Injection-moulded glasses can’t be heated and adjusted to fit in the same way that a handmade pair can be, and they will not be hand polished, so any scratches and scrapes cannot be buffed out; they are there to stay. Some very good glasses are made in China – indeed, some very good copies of Cutler and Gross designs are made in China (hence the prototype security protection at the new atelier). But fashion brands expect you to want a new pair in two years; they are not designed to last longer.


At the other end of the scale, there are still artisans in Italy, France and particularly Japan that hand make frames. They are unique and often highly original, but their small scale necessarily drives up their prices. Even with slightly larger companies, that remains a problem.


Although Cutler and Gross makes thousands of frames a year, this is nothing compared to the millions churned out for the mass market of trend-driven sunglasses. Each Cutler and Gross frame takes four weeks to make, and their individually crafted nature means there is a higher proportion of wastage. ‘When the hinges are screwed in by hand, part of the frame might be scratched. So then it has to go back to be polished again. You do that enough times and there will be a few that have to go in the bin,’ says Majid.

Perhaps more unusual than Cutler and Gross’s size is its Italian production. Until five years ago, the frames were made in several factories in France, Italy and Japan. Then the company took the opportunity to buy a bigger facility in Cadore, the ‘eyewear valley’ of Italy. ‘That was a game changer for us,’ says Majid. ‘It finally put everything in one place and enabled us to exert far greater control over the production.’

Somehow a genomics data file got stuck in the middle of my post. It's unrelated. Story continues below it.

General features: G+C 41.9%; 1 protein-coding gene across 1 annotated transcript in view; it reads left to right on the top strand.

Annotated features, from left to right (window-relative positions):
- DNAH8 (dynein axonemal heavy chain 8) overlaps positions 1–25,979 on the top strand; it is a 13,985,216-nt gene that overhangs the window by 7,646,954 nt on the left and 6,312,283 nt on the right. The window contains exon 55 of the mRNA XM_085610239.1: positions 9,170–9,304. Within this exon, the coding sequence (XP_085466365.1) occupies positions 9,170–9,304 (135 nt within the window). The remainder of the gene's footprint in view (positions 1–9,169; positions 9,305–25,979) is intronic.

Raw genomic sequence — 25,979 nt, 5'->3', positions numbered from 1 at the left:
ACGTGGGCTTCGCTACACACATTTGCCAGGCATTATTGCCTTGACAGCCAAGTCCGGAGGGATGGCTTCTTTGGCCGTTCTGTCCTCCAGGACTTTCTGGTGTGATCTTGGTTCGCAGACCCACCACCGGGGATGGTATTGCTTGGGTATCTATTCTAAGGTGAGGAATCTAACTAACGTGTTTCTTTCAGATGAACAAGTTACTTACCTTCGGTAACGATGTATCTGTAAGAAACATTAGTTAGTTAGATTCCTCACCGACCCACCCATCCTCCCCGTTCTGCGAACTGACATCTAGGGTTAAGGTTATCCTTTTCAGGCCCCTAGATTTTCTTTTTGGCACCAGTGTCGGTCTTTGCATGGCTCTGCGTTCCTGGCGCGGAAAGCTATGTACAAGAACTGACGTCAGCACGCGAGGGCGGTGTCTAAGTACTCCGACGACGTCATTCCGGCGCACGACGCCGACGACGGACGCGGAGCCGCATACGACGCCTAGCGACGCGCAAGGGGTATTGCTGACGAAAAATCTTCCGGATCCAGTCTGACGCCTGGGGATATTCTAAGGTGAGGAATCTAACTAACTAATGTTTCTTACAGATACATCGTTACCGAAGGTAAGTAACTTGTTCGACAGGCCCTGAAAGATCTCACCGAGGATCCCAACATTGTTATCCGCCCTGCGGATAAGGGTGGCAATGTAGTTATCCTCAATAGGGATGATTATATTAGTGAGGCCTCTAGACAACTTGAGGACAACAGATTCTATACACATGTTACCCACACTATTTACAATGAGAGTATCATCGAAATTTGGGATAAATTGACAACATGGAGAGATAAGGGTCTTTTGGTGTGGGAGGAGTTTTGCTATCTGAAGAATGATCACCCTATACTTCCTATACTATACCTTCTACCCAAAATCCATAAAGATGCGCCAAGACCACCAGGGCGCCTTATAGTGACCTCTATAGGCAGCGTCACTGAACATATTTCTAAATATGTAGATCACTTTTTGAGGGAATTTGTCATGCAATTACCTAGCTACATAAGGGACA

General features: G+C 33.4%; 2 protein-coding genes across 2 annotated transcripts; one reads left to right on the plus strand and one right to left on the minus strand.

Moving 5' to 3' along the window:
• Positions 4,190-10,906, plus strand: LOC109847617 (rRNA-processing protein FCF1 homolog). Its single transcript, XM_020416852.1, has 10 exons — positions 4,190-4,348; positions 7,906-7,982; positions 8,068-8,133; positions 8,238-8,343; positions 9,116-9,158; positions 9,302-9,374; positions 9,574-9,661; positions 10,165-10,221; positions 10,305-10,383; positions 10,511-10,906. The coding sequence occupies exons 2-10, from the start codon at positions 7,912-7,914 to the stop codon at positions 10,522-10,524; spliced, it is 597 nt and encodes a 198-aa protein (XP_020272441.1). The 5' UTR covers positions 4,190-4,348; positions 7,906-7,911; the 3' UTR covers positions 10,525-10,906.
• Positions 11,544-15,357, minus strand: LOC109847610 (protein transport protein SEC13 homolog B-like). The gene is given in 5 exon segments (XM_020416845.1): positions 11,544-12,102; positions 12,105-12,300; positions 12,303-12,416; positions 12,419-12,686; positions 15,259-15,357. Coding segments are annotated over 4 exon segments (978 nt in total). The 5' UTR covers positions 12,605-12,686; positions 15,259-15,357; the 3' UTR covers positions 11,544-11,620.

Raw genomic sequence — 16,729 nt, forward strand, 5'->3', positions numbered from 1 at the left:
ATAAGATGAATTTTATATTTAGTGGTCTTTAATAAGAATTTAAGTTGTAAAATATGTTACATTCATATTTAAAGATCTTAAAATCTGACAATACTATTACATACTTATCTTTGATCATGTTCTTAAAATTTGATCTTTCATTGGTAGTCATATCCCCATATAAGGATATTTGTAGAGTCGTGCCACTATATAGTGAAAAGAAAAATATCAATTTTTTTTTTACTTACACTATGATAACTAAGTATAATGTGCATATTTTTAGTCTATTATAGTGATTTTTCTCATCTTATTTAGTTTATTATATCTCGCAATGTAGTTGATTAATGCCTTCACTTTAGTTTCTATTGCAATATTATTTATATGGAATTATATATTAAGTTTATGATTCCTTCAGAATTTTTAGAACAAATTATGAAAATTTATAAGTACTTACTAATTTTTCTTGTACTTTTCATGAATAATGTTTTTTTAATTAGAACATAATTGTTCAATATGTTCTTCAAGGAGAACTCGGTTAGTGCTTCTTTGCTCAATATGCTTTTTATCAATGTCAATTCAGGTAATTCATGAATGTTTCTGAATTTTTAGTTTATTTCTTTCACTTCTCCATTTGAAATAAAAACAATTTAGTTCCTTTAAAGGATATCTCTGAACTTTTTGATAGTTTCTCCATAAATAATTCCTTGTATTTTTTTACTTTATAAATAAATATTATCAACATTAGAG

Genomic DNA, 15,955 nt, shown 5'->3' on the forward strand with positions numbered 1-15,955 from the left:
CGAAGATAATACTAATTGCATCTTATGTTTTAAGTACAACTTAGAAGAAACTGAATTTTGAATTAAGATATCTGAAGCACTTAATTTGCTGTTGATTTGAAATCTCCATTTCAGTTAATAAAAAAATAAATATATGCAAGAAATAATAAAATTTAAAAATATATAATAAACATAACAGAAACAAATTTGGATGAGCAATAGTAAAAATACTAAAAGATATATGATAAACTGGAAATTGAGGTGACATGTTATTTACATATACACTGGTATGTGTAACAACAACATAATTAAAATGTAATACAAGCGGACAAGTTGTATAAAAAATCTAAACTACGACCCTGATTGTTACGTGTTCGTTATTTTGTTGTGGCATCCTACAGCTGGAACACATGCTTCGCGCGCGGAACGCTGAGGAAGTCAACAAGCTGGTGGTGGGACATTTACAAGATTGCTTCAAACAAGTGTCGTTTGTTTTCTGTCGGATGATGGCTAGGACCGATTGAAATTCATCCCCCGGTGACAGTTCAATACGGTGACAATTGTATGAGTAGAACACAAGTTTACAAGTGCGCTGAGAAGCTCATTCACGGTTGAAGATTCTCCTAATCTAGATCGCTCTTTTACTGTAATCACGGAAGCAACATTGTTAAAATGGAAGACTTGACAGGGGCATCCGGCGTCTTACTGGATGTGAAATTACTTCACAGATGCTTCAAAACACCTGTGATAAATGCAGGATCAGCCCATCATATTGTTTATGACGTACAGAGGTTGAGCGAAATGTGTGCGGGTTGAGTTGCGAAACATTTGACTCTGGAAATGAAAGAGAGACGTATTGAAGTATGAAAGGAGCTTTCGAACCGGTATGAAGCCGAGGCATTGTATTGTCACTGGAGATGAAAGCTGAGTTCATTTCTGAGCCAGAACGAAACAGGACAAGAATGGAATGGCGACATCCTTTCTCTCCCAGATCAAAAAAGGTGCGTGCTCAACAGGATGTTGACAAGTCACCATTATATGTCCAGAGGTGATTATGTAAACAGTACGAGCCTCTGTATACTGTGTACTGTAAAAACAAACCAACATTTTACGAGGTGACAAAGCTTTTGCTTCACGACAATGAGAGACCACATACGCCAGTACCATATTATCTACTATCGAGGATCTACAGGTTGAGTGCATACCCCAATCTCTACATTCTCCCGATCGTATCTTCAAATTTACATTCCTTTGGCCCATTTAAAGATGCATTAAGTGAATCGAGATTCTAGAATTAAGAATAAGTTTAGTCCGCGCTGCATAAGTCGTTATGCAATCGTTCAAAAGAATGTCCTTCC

Control is a running theme at Cutler and Gross, which does its own photo shoots, marketing and – most unusually in the eyewear industry – distribution. Cutler and Gross never has sales; its customers understand the luxury market and buy into the price point that such exclusivity commands.



A big catalogue getting bigger

The archive of Cutler and Gross frames stands at over 1,000, multiplied by four when taking into account alternative colours and materials. A fraction of that is in constant production, while the vintage selection is available exclusively in Cutler and Gross shops and from the brand’s own website.


Startlingly for a company of their size, it will also readily make bespoke pairs, varying just the colour or the fundamental shape of the frame itself. As with many areas of Italian manufacturing such as suits and other menswear, this bespoke or made-to-measure service is enabled by the fact that all the glasses are created individually. There are plenty of Cutler and Gross customers who are prepared to invest in an exclusive design, and who will happily wait for their frames should certain materials need to be specially acquired.


The range of Cutler and Gross glasses will expand considerably with the innovations expected to come out of the new atelier. Precursors include models where two or three layers of acetate have been cut at different levels to leave a textured surface on the front of the frame. One example, which recreates part of a Piet Mondrian painting, shouts ‘rock star’.


Another creative development is the Precious Metal Collection, for which Cutler and Gross employs palladium and silver – as well as 18-carat gold, which gives an unexpectedly warm and luxurious feel to the frame. And, along with many others in the industry, the company is working with materials like titanium. ‘It’s all about quality though, that’s the important thing,’ says Majid. ‘Our normal steel is more expensive than the titanium most people use.’


He dismisses decorative options, like adding diamonds to a frame. ‘We want to do something more original, to push boundaries. Someone recently said that the reason they loved Cutler and Gross was because the brand is so strong; that if we were doing something, everyone would assume it was the best new thing. He said we could make glasses out of cork and everyone would follow. I don’t think we’ll ever go that far, but we certainly want to be innovative.’


With the potential for such game-changing innovation, perhaps smoke bombs are a sensible choice after all.